Playing time-bound simulation games

  • While Failure Friday exercises go a long way toward training engineers on different roles and processes, they can’t fully replicate the urgency of actual major incidents. We use simulation games with a time-bound urgency to capture that aspect of incident response.
  • “Keep Talking and Nobody Explodes” is one game we’ve leveraged heavily. It requires players to work together to defuse bombs within time limits. The stressful and communication-intensive nature of the game forces players to cooperate and work together effectively.

Learning from previous incidents

  • Learning from previous incidents helps us respond better to major incidents in the future. To this end, we conduct and regularly review postmortems.
  • PagerDuty’s postmortem process involves open meetings and thorough documentation. By making this information easily accessible and discoverable, we aim to reduce the resolution time of future incidents, or prevent a future incident from happening altogether.
  • We also record all of the phone calls involved in a major incident so we can learn from the real-time communication feed.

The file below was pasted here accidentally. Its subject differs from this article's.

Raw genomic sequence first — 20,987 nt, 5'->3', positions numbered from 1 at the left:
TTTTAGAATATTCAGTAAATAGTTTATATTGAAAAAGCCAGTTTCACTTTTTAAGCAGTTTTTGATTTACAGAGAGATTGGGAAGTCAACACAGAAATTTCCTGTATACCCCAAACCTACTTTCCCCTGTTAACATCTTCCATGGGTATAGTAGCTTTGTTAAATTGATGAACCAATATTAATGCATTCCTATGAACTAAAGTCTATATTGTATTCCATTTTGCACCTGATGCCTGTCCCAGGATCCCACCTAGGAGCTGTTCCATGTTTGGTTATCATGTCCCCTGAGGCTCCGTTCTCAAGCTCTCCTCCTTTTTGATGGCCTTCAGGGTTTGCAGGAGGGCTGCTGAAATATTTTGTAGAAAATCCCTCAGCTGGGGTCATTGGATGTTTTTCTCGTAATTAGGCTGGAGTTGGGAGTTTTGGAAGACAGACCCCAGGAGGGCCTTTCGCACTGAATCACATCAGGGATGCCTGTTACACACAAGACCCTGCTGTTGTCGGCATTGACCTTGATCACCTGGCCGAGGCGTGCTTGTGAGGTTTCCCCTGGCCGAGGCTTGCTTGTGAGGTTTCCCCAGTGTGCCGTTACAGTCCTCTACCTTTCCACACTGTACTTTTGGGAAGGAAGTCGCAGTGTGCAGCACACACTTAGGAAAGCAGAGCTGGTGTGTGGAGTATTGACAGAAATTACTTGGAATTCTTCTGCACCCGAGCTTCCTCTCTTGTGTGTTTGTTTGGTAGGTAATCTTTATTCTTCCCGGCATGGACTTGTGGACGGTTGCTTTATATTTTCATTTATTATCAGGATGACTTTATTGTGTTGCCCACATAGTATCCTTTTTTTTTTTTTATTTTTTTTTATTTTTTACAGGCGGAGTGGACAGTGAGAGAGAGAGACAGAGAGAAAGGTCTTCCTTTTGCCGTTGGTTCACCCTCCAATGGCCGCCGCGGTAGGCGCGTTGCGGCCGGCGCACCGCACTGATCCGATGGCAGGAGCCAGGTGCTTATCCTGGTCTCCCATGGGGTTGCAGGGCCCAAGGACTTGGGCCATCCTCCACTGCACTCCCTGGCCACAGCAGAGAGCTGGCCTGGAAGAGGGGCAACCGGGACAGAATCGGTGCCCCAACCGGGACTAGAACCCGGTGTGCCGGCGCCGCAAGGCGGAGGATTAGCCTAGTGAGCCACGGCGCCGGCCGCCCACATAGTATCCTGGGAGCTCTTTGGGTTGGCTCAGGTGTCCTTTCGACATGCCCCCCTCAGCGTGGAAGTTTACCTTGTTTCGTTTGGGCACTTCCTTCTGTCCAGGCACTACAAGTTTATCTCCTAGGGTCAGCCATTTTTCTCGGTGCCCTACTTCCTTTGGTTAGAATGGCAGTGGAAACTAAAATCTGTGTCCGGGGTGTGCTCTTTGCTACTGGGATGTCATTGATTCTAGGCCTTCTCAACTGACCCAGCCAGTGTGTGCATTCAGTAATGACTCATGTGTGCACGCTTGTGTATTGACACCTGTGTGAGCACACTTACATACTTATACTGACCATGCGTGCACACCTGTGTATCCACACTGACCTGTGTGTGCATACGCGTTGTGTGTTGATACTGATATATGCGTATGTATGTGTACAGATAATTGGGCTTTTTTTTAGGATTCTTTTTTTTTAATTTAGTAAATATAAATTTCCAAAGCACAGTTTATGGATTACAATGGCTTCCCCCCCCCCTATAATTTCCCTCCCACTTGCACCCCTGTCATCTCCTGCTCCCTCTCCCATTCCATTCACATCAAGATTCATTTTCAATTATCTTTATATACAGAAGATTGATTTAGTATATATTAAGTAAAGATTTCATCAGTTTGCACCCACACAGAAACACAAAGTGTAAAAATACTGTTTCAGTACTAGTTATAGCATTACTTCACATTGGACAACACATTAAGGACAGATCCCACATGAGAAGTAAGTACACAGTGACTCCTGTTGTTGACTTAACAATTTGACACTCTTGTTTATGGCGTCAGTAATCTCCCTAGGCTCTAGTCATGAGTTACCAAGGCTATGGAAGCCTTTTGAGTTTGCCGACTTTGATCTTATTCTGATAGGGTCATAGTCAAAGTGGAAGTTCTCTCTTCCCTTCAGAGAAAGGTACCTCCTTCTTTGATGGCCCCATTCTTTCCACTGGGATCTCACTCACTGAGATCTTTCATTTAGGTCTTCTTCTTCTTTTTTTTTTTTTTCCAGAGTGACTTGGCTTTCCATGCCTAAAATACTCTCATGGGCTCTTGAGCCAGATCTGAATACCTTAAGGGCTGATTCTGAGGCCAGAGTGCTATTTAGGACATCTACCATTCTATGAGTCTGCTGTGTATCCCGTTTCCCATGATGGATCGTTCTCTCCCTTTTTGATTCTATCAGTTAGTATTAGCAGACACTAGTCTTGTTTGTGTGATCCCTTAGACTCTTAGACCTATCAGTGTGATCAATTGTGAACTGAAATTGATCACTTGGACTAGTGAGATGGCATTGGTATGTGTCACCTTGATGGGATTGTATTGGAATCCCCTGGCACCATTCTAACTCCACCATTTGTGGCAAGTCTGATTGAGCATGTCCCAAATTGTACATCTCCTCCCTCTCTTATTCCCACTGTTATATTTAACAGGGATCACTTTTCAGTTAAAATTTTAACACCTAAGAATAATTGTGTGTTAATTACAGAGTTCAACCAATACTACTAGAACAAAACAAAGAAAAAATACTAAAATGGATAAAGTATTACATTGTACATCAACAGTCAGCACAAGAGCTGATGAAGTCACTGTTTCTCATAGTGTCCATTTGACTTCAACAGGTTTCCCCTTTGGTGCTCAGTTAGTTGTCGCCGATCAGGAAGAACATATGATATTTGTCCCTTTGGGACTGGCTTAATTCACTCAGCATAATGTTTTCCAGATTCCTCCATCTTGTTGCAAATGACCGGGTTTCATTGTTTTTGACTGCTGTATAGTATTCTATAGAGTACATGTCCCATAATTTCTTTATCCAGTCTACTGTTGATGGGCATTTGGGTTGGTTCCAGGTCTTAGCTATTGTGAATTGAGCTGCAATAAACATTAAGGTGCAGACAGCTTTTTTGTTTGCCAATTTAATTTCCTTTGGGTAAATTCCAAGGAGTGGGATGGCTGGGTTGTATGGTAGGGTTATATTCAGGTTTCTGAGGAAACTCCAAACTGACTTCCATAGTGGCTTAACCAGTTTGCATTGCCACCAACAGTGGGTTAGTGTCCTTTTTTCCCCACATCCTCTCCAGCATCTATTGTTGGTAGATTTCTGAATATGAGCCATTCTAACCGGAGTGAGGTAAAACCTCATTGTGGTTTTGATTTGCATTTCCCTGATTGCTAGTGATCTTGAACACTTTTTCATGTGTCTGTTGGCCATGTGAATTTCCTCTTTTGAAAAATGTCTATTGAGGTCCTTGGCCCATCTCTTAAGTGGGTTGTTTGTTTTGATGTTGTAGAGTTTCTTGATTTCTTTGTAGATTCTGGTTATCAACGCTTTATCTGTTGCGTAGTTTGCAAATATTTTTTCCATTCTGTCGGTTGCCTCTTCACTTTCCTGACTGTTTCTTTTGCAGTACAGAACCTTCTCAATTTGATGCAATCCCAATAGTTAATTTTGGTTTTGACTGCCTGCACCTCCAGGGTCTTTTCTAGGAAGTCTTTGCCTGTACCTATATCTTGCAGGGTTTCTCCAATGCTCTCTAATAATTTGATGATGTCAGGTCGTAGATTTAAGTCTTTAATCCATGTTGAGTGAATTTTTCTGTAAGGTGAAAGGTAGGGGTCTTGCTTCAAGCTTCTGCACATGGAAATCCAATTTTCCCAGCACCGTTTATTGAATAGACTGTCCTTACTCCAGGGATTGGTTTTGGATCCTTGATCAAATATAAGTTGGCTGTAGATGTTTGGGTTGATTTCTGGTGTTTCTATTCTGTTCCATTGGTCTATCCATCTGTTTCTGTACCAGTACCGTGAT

Let’s look at a recent incident in which PagerDuty had to leverage our incident response process. The incident occurred on October 6, 2017, and lasted more than 10 hours, but had very minimal customer impact.

  • 7:53 p.m. A member of the PagerDuty SRE team was alerted that PagerDuty internal NTP servers were exhibiting clock drift. The on-call SRE validated that all automated recovery actions had been executed, and completed the mitigation steps in relevant runbooks. This work was documented in the SRE team’s dedicated Slack channel.
  • 8:20 p.m. A member of PagerDuty Software Team A received an automated alert about clock drift errors in their services. Software Team A and the SRE team worked toward resolving the problem.
  • 9:17 p.m. A member of PagerDuty Software Team B received an automated alert about clock drift errors on their services. The engineer from Team B joined the Slack channel where the issue was already being triaged and debugged.
  • 9:49 p.m. The SRE on-call declared a major incident and alerted the Incident Commander on-call.